Houston hospitals grapple with bed, crucial medicine shortages amid COVID-19 spike

Texas' surge in COVID-19 cases is straining hospitals in the Houston area, and internal memos show some are running low on beds and a crucial COVID-19 treatment this week, according to joint reporting from NBC News and ProPublica

In a July 29 memo to staff, Houston Methodist said it would delay surgical services to create capacity for COVID-19 patients. The memo came just three days after the system sent messages to thousands of patients encouraging them to keep their surgical appointments. 

"To tell you the truth, what worries me is not this week, where we’re still kind of handling it," Roberta Schwartz, PhD, Houston Methodist’s chief innovation officer who is leading efforts to expand the system's bed capacity, told NBC News and ProPublica. "I'm really worried about next week."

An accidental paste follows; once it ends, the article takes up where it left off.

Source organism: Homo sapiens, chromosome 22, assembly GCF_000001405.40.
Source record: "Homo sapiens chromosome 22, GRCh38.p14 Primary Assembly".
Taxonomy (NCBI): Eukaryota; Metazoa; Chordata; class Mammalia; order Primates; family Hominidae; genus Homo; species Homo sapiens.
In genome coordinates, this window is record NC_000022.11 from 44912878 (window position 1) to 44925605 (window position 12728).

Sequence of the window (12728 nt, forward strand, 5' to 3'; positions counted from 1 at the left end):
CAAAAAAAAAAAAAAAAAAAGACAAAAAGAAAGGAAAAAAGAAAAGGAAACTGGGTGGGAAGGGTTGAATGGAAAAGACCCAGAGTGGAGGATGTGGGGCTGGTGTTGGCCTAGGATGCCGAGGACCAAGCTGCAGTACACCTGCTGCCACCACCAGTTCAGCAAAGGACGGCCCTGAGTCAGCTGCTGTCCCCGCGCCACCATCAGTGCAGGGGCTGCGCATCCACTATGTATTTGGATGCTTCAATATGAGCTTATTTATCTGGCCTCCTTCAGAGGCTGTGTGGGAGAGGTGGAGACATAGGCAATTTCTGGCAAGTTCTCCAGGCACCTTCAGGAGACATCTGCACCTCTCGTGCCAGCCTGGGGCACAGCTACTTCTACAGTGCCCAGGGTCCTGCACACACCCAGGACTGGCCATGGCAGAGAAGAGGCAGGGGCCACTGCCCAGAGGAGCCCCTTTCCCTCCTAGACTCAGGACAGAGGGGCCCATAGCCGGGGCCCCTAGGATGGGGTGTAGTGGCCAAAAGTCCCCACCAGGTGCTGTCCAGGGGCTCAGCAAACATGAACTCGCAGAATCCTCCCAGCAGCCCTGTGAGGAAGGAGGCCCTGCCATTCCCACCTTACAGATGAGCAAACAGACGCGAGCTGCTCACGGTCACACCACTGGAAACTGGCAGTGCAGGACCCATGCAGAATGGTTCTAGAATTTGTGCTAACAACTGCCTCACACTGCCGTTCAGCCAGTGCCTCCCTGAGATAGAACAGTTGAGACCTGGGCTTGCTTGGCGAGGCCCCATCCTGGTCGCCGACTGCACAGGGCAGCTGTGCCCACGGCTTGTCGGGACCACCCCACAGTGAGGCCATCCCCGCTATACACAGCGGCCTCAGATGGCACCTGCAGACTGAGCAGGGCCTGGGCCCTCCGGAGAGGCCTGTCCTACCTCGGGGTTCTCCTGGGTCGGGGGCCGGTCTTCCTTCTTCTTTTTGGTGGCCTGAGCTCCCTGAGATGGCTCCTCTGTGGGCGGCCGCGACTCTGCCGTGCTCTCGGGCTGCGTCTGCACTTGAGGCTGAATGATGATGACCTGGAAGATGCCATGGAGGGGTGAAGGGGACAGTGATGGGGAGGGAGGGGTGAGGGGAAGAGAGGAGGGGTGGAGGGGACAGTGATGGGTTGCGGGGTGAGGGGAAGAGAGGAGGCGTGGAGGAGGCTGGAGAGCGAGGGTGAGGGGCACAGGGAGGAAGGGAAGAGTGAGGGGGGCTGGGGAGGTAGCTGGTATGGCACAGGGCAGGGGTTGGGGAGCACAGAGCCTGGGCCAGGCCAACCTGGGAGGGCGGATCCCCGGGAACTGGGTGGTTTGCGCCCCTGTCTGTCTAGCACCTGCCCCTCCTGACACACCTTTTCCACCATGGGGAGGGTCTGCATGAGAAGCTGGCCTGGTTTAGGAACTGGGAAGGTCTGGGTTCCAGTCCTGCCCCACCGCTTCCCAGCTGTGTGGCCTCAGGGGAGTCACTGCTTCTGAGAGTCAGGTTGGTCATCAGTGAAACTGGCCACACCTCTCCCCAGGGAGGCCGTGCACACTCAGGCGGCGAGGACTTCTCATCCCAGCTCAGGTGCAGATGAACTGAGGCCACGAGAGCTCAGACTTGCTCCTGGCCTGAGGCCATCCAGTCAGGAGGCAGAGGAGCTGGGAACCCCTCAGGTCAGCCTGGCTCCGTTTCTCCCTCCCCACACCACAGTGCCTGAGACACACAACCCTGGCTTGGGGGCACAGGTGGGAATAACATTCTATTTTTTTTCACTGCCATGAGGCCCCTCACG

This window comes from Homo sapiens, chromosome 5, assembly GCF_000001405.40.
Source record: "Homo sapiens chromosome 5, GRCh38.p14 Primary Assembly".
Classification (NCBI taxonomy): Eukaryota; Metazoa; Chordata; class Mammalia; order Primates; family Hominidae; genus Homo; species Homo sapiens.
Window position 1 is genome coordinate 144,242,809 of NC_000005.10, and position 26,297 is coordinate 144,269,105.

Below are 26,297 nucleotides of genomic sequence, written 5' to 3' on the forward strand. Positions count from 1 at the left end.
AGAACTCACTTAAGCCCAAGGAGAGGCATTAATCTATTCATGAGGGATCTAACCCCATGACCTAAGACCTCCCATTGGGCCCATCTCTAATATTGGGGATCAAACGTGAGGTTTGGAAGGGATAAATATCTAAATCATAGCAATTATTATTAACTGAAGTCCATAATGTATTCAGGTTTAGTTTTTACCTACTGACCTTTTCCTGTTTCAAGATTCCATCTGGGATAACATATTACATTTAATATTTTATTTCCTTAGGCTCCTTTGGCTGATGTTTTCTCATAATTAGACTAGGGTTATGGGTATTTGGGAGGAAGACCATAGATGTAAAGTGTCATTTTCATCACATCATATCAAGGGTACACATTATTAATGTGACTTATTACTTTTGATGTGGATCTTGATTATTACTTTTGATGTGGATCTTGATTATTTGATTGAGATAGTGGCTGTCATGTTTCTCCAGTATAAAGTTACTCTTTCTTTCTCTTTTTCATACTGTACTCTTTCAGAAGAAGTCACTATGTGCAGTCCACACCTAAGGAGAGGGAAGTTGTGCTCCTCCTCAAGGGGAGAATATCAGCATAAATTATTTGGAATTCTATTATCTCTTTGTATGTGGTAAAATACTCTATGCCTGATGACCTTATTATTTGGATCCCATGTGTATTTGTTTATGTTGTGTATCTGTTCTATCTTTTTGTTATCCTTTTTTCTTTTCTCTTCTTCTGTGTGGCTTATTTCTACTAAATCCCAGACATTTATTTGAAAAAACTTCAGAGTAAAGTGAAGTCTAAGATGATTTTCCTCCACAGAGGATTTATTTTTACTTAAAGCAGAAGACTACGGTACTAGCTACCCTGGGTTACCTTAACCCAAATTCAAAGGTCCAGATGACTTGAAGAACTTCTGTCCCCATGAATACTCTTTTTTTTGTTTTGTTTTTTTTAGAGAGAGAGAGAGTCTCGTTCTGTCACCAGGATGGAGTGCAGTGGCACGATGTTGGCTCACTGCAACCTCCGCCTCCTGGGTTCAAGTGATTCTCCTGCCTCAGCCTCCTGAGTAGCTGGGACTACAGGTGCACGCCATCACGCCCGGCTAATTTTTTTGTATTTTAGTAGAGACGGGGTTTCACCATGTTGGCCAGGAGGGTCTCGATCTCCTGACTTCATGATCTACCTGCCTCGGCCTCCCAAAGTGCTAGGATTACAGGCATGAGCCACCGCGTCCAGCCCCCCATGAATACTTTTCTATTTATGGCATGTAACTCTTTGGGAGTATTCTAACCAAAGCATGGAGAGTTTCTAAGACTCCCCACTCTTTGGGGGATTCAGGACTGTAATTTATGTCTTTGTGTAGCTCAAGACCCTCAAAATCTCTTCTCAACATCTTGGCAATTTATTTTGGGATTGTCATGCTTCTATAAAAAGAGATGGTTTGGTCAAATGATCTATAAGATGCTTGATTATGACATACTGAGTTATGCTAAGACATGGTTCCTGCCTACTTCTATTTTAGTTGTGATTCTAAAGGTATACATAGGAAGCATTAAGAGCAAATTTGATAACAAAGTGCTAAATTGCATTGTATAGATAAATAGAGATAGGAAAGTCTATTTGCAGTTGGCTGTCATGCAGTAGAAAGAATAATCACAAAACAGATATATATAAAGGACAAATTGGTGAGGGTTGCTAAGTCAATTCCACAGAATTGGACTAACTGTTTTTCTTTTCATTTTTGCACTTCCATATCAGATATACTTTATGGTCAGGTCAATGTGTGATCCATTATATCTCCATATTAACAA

COVID-19 hospitalizations have increased nearly fourfold in the Houston area since Memorial Day. As of June 30, more than 3,000 people were hospitalized at local hospitals, and nearly 800 were in intensive care. 

Houston Methodist is not the only hospital feeling the strain. Lyndon B. Johnson Hospital ran out of both beds and the COVID-19 treatment remdesivir June 28. The hospital has canceled all elective surgeries and had to transfer about a dozen patients who needed intensive care to other hospitals, the hospital said in a note to staff obtained by NBC News and ProPublica.

The University of Texas MD Anderson Cancer Center also alerted employees that it would start admitting cancer patients with COVID-19 from public hospitals in the city.

To view the full report, click here.


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